from The American Heritage® Dictionary of the English Language, 4th Edition
- An extinct volcano, 6,271.1 m (20,561 ft) high, in central Ecuador. The highest elevation of the Cordillera Real, it was first scaled in 1880.
from Wiktionary, Creative Commons Attribution/Share-Alike License
- proper n. An inactive volcano in central Ecuador, whose peak is the highest in the country and the furthest point from the centre of the Earth.
from WordNet 3.0 Copyright 2006 by Princeton University. All rights reserved.
- n. a mountain peak in the Andes in Ecuador (20,560 feet high)
Sorry, no etymologies found.
From the ample foliage peep church-spires and towers, and the roofs of spacious mansions are seen on Cary, Main, Franklin, Grace, Marshall, Clay and Leigh streets, and in the pretty suburbs of "Chimborazo"
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In 2002, he spent a year in South America, climbing the Andean peaks Cerro Cuerno, Aconcagua, Antisana, El Altar, and Chimborazo, for a book on mountaineering that never got written.
Among other things, in the six exciting years of their marriage she had climbed Chimborazo with him, made a three-thousand-mile winter journey with dogs and sleds in Alaska, ridden a horse from Canada to Mexico, cruised the Mediterranean in a ten-ton yawl, and canoed from Germany to the Black Sea across the heart of Europe.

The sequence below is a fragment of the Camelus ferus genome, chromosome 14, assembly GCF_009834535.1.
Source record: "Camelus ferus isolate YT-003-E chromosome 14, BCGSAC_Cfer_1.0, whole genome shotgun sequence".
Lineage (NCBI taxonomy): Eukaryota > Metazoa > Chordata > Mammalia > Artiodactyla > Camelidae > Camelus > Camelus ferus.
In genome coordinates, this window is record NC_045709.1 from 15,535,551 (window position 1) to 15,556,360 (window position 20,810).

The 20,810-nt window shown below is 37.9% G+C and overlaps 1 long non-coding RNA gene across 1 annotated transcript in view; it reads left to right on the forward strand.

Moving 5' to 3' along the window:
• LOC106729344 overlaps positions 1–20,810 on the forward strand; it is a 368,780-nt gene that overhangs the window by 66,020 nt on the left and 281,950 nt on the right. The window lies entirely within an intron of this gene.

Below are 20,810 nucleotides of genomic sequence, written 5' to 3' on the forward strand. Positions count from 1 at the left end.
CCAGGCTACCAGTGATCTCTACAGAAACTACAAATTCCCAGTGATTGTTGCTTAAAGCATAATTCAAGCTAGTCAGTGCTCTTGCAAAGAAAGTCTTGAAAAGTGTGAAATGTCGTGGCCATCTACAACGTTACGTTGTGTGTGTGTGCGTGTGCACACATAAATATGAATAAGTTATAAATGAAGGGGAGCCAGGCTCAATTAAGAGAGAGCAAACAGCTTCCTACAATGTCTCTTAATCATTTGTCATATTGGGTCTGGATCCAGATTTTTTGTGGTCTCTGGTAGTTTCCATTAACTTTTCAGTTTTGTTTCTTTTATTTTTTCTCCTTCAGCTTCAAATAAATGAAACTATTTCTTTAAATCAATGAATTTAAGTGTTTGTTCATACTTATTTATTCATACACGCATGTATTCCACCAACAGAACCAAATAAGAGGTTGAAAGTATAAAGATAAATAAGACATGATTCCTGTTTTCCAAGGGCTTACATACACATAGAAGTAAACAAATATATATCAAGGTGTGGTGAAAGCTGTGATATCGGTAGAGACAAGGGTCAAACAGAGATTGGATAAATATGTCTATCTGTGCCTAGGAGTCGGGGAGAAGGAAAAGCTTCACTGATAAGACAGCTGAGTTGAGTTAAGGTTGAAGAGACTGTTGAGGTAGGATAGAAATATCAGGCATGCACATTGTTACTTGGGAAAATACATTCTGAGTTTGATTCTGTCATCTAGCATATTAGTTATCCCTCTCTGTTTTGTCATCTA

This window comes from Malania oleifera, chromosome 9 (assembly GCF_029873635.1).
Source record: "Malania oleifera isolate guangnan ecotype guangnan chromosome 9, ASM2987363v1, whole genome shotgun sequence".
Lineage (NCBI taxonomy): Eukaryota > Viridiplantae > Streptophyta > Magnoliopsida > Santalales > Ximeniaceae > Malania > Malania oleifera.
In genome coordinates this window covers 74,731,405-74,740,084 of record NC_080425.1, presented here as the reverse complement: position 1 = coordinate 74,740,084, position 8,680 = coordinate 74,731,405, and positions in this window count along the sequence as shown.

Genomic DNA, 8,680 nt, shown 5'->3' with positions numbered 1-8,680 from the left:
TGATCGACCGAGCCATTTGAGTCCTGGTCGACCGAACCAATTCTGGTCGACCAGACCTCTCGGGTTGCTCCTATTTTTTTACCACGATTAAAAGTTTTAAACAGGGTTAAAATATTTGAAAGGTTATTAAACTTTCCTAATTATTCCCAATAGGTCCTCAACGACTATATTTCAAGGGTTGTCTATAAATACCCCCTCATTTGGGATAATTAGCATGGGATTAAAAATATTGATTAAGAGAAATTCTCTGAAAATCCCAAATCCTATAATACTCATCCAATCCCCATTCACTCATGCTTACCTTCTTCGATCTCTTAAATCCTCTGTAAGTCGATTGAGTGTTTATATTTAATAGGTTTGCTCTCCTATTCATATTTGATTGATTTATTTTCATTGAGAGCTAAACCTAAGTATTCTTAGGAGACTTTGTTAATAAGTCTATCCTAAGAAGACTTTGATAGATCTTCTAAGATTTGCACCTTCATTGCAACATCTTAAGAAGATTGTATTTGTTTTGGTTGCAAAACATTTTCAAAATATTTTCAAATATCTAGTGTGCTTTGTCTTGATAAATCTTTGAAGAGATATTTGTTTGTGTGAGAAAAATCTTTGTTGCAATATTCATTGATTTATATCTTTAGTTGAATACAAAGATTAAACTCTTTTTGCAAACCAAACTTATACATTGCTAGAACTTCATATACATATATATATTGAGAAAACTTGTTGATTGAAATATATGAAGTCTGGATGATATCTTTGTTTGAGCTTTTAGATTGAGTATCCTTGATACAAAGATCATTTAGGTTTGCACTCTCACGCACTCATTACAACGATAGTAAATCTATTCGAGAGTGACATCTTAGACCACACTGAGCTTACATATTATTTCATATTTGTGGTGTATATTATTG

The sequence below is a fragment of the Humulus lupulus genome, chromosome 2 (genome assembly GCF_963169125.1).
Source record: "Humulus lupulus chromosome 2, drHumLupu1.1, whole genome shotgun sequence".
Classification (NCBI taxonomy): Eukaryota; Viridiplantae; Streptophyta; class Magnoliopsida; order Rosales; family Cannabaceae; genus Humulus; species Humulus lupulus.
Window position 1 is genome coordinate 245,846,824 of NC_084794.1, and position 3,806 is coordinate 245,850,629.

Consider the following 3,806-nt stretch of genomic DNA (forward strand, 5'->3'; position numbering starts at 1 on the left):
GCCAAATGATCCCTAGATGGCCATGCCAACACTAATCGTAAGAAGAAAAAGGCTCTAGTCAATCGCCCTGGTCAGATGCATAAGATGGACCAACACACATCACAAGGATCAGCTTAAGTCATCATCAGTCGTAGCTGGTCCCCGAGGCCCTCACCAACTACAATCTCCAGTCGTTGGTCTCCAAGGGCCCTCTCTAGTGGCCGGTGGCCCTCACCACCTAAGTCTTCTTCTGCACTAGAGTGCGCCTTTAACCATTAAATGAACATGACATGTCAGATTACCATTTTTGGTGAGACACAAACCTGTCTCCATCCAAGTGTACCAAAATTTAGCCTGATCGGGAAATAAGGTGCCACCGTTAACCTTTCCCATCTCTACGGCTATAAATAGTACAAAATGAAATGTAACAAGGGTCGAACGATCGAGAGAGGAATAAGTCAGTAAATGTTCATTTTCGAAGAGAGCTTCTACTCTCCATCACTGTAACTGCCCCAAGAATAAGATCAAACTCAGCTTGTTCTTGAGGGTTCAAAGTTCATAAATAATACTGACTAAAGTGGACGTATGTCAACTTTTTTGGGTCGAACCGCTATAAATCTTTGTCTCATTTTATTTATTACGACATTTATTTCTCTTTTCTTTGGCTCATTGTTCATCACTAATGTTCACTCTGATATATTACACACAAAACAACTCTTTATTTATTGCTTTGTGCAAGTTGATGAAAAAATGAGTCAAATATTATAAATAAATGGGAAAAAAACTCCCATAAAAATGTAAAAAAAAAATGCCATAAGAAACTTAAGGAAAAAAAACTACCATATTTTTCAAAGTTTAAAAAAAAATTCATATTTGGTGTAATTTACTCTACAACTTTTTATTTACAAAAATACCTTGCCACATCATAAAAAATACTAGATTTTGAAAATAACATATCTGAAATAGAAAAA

Diego Chimborazo, a police officer who was in the hospital for knee surgery, and another doctor gave similar accounts to Expreso of the senseless military strike.
The road ran from sea level at Duran up to twelve thousand feet on Chimborazo and down to ten thousand at Quito on the other side the range.
It was a lovely April night, not a breath of wind, and a tremendous big moon shining right over the top of Chimborazo.
A sprawling institution located on the western boundary of Richmond, Chimborazo began receiving patients in 1862 and was eventually expanded to 150 wards.
The pain, suffering and death at Chimborazo from battlefield casualties was greatly compounded by severe shortages of personnel, medicine, food, and equipment.
In their six years of marriage, Minnie and Boyd have climbed Chimborazo, made a 3,000-mile winter journey with dogs in Alaska, ridden a horse from Canada to Mexico, and cruised in the Black Sea.
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